When President Kennedy was shot

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A number of people across the web have posted their memories of where they were the day President Kennedy was assassinated. Mine is short: I was at sea aboard the ship of the U.S. Navy that he visited less than a week before he was shot.

11 Comments

Not on the grassy knoll?

Well, ok then…

Glen Davidson

Seventh Grade. Louisiana. The class was “core,” half our school day with a teacher who taught social studies, civics, history, English and prepared us for high school.

She came into the classroom after lunch obviously shaken. She began to talk about what we had learned about government, how the congress worked and about succession. We listened but were clueless. Finally she sat down, looked sad and told us, “The president has been shot.” One guy in the back of the class, an asshole and a bully as I recall, stood up and shouted, “Hooray!” but was met by a withering stare from Mrs. Alford. She was having none of it.

You have to remember, Kennedy at the time was not universally loved, especially in the South and my parents in particular were scathing about Kennedy and the entire Camelot thing.

Alford stood up and commanded the class to be quiet and respectful and about that time the librarian came to the door and said, simply, “He’s dead. The president is dead.”

We spent the remainder of the day talking about succession and that we had a new president, Johnson.

Then we all went home.

Richard, I didn’t post on your last effort concerning ‘Freshie’ as I wanted to tell you in a selfish, individual way, that I too have followed the case since 2002, and that your input was superb; Thanks!

Kennedy? Thank god Kruschev was sensible.

I was in the doorway of the living room of my co-op rooming house at the University of Wisconsin, Madison, having some hazily political conversation with my housebrother Jim “Savage” Schwalbach, who as usual was also avoiding studying.

Another housebrother shouted down the stairs “Kennedy’s been shot!”. We stared at each other – this was not believable. So we turned on the radio in the living room. There was the usual midday music program, so obviously nothing alarming had happened. We were just settling back to our conversation when an announcer broke into the music: “We interrupt this program …”.

I was in grade 6. When I got home my mother told me the news.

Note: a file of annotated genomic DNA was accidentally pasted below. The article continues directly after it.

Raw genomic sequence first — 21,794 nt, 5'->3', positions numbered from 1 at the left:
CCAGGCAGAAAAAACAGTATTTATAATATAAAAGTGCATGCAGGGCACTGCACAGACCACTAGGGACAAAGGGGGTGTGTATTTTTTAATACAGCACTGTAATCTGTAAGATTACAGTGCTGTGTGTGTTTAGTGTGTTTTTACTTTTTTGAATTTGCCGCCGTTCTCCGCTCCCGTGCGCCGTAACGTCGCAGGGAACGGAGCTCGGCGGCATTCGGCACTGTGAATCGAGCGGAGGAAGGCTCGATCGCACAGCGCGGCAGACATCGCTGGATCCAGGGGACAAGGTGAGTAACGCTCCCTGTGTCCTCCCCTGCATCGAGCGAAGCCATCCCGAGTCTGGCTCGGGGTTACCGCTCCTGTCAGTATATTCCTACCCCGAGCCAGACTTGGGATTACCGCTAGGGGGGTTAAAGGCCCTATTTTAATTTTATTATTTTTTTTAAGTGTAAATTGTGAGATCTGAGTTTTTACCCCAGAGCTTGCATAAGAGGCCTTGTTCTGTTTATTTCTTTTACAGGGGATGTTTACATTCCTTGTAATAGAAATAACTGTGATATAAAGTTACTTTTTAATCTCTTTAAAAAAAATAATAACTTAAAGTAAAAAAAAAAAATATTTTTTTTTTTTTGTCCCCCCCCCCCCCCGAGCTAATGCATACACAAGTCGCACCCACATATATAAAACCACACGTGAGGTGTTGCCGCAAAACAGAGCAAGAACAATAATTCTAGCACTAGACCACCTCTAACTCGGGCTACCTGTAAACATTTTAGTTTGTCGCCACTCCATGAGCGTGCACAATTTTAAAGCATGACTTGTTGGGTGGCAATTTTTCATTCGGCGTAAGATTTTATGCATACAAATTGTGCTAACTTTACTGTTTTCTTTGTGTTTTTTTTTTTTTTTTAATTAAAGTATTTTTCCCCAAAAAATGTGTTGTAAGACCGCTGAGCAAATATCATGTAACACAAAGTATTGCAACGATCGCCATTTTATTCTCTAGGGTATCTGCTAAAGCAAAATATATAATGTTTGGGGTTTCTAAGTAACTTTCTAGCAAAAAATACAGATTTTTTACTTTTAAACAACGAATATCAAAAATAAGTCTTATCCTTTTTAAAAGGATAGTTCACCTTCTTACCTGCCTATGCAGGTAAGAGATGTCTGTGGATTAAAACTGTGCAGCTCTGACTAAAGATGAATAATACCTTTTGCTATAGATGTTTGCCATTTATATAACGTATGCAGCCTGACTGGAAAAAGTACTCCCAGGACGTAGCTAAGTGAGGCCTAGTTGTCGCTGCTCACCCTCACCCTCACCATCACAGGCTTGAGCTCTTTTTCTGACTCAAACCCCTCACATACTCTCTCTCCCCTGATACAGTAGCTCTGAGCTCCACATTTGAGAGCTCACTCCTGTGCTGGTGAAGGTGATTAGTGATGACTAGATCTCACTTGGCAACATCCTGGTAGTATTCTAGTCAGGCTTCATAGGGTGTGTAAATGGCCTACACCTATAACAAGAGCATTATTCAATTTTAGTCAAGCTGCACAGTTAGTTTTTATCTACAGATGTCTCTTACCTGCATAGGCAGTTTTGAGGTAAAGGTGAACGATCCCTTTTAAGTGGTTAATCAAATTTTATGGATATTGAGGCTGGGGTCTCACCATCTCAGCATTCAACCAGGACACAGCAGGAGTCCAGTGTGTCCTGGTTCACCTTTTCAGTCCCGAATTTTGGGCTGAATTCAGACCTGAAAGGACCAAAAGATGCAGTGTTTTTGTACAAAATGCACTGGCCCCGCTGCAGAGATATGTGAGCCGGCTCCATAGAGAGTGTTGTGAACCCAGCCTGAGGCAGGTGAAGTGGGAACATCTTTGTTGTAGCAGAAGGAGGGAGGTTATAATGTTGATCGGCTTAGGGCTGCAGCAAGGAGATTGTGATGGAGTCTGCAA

I was working for IBM at the time and was at an office of AAA which was one of IBM’s customers.

This was a very tense time in the Cold War. The Bay of Pigs, the Cuban Missile Crisis, Kruschev had been banging his shoe on the table at the UN. Just 3 years earlier I had been skulking around underwater on one of the Navy’s diesel electric subs that were still carrying the primary ops load at the time; just as the nuclear subs were achieving the technological quietness to take over.* So I was quite aware of the possible ramifications of Kennedy’s assassination on the Cold War. Vietnam was not on the public radar, but already things were heating up there.

* Suggested reading about that time: Blind Man’s Bluff by Sherry Sontag and Christopher Drew.

I was in high school. (Class of ‘65) We were in either a civics class or an American history class. (ironic) I can’t remember which because both classes were taught by Mr. Groth in identical classrooms, one on the second floor and the other right above it on the third.

The class was in session when the overhead speaker came on. There was no announcement, just a local radio station. After a minute or so we heard that the president had been shot. That was the end of all lessons that day. I don’t remember if we went home early or not. Everything past “the president has been shot” is lost in the haze.

Eighth grade, Louisiana. We heard the news during lunch, then went to the next class (band, behind the stage in the gym). It was there that we heard the news over the PA that Kennedy had died.

There were some students who thought this a very good thing, because now we would get a Southerner as President and there would be an end to things like integration (which didn’t happen in my high school until 1968).

School was cancelled, so we milled about (the school “hallway” was mostly outdoors) waiting for the bus.

4th grade. Still in Catholic school, but starting to “read between the lines” of those Bible stories taught as fact. Many years later I suspected that that was the intent, as least for some teachers, such as the ones who knew a little science. A month earlier I got my first chemistry set, which, more than anything, fueled an interest in science that I already had as far back as I can remember. The first “current event” I can remember was Sputnik in 1957.

On this date in ‘63 I saw Oswald get shot on TV, but I’m not sure if it was live or one of the many replays.

I was in Madison WI walking down Linden Dr on my way to English quiz section. I passed someone with a radio and overheard “Garfield” which I interpreted as something to do with Chicago area high school football. When I got to the quiz section someone with a radio announced that the president had been shot. Shortly it was announced that the president was dead. I spent the rest of the weekend in front of the TV in shock and disbelief.

Of course the news rapidly spread round the world. I live in England and had just returned home from work when there was a news flash that he had been shot. Wanting to get more detail I started searching through the radio dial to pick up an American programme which had more news.

About this Entry

This page contains a single entry by Richard B. Hoppe published on November 22, 2013 4:13 PM.

NCSE webinar: Citizen response to attacks on science education was the previous entry in this blog.

Lenski’s experiment: 25 years and 58,000 generations is the next entry in this blog.

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